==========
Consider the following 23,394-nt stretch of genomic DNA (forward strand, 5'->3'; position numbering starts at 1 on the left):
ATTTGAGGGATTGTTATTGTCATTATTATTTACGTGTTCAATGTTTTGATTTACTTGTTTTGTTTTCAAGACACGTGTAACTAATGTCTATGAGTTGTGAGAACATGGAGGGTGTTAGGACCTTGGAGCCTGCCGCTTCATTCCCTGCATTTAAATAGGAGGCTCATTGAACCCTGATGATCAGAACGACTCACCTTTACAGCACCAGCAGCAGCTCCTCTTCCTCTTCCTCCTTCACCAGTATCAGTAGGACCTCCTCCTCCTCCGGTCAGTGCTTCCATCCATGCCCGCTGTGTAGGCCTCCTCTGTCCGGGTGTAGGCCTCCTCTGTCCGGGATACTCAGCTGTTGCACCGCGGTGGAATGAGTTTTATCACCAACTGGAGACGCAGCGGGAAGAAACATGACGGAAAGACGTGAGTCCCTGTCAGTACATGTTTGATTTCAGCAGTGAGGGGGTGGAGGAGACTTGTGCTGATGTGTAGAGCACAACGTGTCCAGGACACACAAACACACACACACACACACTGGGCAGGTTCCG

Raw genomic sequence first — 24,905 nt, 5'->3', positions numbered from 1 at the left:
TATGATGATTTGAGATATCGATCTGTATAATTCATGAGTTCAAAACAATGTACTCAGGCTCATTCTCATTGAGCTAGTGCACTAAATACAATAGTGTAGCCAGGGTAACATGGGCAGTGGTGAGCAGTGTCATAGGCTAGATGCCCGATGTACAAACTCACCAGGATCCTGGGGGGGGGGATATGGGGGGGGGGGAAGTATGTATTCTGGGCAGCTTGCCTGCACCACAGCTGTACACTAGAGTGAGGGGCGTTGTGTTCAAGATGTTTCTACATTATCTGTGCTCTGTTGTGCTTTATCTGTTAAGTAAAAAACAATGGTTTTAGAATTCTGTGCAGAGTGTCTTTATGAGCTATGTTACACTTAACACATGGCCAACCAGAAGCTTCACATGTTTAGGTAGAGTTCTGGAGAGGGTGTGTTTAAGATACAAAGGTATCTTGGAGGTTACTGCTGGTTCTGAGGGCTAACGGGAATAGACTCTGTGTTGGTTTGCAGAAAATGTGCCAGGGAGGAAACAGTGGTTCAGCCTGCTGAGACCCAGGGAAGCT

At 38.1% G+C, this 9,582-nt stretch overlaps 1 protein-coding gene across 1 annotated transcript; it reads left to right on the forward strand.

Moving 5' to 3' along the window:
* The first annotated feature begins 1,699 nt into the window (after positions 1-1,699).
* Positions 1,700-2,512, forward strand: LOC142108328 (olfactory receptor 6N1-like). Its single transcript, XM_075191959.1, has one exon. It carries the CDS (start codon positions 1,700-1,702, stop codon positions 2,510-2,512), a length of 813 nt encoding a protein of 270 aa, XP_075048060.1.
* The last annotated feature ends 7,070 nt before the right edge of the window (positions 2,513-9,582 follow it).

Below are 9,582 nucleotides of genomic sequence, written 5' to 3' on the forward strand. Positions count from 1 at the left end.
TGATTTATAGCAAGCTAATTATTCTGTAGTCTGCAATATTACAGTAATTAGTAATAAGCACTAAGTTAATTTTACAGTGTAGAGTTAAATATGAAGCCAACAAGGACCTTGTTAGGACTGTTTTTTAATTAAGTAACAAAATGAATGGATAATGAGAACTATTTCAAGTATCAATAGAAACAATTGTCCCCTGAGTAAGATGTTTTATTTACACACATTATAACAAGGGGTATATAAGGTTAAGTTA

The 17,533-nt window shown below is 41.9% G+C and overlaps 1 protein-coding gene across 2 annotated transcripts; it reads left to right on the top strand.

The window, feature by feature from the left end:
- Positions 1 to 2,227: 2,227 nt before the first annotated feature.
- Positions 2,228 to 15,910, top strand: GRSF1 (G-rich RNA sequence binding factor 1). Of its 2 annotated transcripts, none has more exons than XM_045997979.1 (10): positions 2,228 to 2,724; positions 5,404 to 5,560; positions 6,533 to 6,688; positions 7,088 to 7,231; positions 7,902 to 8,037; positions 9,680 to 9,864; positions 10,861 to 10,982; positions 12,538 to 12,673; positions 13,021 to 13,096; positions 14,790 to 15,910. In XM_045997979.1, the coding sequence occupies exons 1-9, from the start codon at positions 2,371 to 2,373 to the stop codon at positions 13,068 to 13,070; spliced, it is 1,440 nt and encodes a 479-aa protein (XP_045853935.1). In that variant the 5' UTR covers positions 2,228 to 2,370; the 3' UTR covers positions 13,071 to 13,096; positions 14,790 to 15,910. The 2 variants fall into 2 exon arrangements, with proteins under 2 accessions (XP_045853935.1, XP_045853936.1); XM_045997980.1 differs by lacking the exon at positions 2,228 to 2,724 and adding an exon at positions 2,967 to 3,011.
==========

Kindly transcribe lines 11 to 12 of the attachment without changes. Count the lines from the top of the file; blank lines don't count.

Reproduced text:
TGATTTATAGCAAGCTAATTATTCTGTAGTCTGCAATATTACAGTAATTAGTAATAAGCACTAAGTTAATTTTACAGTGTAGAGTTAAATATGAAGCCAACAAGGACCTTGTTAGGACTGTTTTTTAATTAAGTAACAAAATGAATGGATAATGAGAACTATTTCAAGTATCAATAGAAACAATTGTCCCCTGAGTAAGATGTTTTATTTACACACATTATAACAAGGGGTATATAAGGTTAAGTTA

The 17,533-nt window shown below is 41.9% G+C and overlaps 1 protein-coding gene across 2 annotated transcripts; it reads left to right on the top strand.